BEIJING (Reuters) - China is doing a poor job at political education for university students because the classes are outdated and unfashionable, the education minister said on Sunday in a rare admission of the difficulties faced enforcing a key government policy.
Beijing has campaigned against the spread of "Western values" at universities, and the ruling Communist Party's anti-corruption watchdog last year sent inspectors to monitor teachers for "improper" remarks in class.
In December, President Xi Jinping called for allegiance to the party from colleges and universities, the latest effort by China to tighten its hold on education.
- PHOTOS: What's Brewing in Steamy Hallows, the Harry Potter-Inspired Cafe19 Pictures
- All of these celebrities have had their nudes leaked 36 Pictures
Speaking on the sidelines of the annual meeting of parliament, Education Minister Chen Baosheng said Xi had made "important comments" on political education for students in December, but that there were problems on the ground.
"When we go and investigate at colleges and universities, attention levels at thought and political theory classes are not high. People are there in body but not in spirit," Chen said.
"Why is this? The contents do not suit their needs. Perhaps mainly the formula is rather outdated, the tools are rather crude and the packaging is not that fashionable," he added.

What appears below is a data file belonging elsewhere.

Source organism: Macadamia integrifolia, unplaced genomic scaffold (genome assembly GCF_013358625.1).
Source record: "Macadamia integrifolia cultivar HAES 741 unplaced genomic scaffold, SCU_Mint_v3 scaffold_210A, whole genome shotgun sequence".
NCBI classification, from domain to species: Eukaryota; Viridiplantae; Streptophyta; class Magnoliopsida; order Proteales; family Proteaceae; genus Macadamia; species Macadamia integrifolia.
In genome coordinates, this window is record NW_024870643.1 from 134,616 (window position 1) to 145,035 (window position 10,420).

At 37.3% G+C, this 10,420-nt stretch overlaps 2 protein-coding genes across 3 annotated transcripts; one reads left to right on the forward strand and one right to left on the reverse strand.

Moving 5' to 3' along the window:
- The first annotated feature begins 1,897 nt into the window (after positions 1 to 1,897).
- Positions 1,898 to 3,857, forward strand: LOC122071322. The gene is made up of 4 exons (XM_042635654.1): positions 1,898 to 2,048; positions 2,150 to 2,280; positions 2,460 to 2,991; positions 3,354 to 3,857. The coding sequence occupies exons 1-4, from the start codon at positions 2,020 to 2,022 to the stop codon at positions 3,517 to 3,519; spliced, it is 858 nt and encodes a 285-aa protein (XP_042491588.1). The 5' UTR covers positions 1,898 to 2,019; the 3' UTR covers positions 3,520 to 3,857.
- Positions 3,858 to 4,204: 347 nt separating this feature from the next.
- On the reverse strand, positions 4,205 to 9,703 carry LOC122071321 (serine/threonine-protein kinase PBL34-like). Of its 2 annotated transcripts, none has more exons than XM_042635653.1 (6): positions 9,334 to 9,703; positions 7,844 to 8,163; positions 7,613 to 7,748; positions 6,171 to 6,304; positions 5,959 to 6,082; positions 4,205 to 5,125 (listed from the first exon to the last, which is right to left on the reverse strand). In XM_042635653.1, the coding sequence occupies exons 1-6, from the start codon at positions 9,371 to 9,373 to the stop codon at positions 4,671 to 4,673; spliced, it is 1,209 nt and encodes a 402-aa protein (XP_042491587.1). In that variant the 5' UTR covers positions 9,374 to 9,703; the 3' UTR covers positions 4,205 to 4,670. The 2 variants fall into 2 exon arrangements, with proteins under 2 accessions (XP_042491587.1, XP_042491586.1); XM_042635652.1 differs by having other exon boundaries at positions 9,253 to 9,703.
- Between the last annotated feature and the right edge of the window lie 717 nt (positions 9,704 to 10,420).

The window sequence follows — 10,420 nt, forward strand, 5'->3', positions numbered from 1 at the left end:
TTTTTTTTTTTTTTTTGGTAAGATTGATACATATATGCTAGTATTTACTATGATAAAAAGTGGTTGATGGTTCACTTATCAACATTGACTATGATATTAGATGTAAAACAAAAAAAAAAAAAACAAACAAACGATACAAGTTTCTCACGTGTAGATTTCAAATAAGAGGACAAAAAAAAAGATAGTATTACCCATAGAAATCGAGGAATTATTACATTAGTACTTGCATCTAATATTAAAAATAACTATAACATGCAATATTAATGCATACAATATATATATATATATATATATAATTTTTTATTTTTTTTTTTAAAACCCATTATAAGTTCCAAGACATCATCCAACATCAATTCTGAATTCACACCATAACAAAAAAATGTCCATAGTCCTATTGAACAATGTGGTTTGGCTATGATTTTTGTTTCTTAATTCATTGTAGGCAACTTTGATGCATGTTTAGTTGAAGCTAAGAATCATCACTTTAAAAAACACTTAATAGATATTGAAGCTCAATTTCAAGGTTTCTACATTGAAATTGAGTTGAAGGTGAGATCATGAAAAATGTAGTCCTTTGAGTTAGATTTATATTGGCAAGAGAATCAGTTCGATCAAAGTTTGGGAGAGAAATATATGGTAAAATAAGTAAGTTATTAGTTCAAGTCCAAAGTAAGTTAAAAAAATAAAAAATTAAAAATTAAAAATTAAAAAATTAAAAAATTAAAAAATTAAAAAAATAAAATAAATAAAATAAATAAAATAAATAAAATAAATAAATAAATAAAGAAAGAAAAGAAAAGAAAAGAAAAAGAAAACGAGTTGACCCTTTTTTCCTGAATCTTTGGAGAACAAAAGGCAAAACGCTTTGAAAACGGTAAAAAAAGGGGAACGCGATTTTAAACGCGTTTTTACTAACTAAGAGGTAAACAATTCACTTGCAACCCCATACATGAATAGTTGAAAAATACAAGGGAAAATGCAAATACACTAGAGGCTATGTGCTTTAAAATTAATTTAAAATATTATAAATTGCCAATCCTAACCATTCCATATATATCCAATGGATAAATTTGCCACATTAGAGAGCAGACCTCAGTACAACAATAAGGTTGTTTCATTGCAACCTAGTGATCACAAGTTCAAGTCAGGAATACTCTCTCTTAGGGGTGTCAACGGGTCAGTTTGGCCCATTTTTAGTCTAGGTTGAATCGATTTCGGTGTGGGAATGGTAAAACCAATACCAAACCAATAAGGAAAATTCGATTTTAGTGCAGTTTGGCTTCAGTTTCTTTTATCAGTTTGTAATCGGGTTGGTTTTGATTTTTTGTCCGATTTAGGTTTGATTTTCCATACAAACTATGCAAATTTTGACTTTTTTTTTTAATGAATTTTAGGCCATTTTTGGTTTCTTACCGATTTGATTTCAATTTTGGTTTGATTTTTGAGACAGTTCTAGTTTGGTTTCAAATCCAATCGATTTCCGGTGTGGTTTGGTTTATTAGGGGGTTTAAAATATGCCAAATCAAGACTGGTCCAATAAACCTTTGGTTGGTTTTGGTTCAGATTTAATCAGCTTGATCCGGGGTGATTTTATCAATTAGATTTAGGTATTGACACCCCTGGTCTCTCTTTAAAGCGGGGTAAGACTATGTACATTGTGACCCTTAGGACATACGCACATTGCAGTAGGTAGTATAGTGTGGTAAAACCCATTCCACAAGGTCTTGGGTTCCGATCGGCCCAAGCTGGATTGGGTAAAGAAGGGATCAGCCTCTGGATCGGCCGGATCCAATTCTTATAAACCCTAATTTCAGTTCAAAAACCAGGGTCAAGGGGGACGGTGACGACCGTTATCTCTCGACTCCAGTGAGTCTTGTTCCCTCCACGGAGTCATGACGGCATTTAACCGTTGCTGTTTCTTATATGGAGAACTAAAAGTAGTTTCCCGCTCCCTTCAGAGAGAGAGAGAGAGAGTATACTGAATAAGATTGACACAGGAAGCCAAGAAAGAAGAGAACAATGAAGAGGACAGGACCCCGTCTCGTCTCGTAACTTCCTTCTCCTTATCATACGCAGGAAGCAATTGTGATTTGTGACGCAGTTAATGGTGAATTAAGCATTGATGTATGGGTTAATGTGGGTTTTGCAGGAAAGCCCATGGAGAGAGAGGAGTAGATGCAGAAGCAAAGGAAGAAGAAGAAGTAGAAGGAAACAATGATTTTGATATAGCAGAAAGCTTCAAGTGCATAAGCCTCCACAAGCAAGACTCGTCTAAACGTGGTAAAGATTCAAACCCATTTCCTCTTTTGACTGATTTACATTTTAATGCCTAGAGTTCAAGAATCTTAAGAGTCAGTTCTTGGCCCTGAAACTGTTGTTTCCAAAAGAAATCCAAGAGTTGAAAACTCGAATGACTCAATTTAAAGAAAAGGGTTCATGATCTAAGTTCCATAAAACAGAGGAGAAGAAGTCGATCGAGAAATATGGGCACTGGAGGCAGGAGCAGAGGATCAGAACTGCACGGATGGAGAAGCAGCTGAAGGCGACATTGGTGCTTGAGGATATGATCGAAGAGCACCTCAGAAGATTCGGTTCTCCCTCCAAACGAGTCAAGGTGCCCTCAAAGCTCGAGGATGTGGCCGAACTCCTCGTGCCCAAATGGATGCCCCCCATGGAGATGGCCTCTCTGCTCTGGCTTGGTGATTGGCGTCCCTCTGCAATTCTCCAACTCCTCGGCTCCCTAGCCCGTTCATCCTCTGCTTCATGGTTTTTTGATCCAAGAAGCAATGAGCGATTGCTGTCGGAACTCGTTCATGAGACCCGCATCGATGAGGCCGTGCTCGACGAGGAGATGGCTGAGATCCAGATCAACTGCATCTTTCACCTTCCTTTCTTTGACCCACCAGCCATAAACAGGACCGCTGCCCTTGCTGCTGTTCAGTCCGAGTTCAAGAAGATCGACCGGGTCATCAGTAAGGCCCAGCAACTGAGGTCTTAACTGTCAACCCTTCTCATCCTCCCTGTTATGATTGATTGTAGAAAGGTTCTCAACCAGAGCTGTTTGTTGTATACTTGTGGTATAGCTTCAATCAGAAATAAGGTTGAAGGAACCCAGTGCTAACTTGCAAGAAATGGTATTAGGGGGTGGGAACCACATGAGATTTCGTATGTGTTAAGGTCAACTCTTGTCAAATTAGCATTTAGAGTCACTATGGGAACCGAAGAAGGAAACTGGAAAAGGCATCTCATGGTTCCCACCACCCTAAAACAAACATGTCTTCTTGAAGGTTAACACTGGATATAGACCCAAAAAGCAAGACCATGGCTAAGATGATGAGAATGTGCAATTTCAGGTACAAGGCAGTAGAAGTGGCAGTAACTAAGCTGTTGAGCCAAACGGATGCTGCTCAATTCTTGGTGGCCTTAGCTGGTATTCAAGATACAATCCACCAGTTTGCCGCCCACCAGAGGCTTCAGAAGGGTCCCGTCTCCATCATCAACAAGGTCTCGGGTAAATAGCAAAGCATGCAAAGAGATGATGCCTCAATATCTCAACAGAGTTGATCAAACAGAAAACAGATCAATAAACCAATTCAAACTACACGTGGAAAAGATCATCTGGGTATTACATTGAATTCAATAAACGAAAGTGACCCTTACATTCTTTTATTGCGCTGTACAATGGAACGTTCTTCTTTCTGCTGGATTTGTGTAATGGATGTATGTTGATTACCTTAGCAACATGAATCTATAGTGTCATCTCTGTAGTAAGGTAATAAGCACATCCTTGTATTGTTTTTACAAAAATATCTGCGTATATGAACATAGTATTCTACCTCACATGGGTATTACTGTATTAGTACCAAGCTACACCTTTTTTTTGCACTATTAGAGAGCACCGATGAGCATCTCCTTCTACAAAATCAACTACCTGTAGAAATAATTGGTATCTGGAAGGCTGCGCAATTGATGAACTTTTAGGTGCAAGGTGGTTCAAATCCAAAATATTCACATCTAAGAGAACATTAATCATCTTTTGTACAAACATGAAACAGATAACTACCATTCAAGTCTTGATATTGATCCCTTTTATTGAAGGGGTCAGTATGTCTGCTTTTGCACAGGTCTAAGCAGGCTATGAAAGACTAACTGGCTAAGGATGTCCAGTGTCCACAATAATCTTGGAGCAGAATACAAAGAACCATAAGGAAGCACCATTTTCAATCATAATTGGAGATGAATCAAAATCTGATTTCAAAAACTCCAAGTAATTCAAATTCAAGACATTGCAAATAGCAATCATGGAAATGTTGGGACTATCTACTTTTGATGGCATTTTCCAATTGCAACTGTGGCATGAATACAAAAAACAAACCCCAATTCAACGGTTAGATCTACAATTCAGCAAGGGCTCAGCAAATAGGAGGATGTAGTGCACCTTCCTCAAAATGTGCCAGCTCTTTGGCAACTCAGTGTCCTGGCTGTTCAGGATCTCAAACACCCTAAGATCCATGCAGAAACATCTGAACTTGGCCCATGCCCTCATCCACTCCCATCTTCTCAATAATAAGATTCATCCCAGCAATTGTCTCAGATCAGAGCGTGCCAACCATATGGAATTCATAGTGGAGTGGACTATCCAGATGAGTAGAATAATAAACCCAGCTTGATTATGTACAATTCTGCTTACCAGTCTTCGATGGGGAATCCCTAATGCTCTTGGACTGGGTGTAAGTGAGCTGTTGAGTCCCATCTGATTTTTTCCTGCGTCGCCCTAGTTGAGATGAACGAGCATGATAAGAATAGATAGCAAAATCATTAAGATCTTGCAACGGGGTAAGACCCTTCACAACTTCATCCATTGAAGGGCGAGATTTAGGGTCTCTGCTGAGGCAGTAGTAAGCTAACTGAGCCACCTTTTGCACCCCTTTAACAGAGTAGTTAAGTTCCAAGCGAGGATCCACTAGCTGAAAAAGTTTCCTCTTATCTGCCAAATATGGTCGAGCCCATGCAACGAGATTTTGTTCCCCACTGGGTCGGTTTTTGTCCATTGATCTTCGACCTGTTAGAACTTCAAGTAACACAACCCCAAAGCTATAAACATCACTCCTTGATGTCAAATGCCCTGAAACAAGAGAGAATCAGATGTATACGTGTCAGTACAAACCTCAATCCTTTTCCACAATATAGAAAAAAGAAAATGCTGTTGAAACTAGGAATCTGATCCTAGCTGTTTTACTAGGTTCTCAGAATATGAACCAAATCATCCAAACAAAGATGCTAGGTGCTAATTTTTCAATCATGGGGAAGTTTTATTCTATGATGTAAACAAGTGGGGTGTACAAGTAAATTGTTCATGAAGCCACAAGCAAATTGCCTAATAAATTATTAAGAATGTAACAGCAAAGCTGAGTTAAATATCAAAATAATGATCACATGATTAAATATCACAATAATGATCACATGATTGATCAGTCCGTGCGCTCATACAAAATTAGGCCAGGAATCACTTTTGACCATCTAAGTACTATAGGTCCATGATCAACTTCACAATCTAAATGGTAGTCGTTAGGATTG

Students need to be led by the core values of Chinese socialism to ensure their healthy moral growth, and they should also study traditional Chinese culture, revolutionary culture and "advanced socialist culture", Chen said.
That is the best way to get students ready to shoulder their responsibilities to society, he added.
Crackdowns on what academics and students can say and should think are nothing new in China.
Curriculums and speech at universities, in particular, are tightly controlled by the government, fearful of a repeat of the pro-democracy protests in 1989 that were led by students.
In 2013, a liberal Chinese economist who had been an outspoken critic of the party was expelled from the elite Peking University.
A year later, the university, once a bastion of free speech in China, established a 24-hour system to monitor public opinion on the internet and take early measures to control and reduce negative speech, according to a party journal at the time.
China aims to build world-class universities and some of its top schools fair well in international rankings by various standards. However, critics argue constraints on academic freedom could inhibit those ambitions.
(Reporting by Ben Blanchard; editing by Simon Cameron-Moore)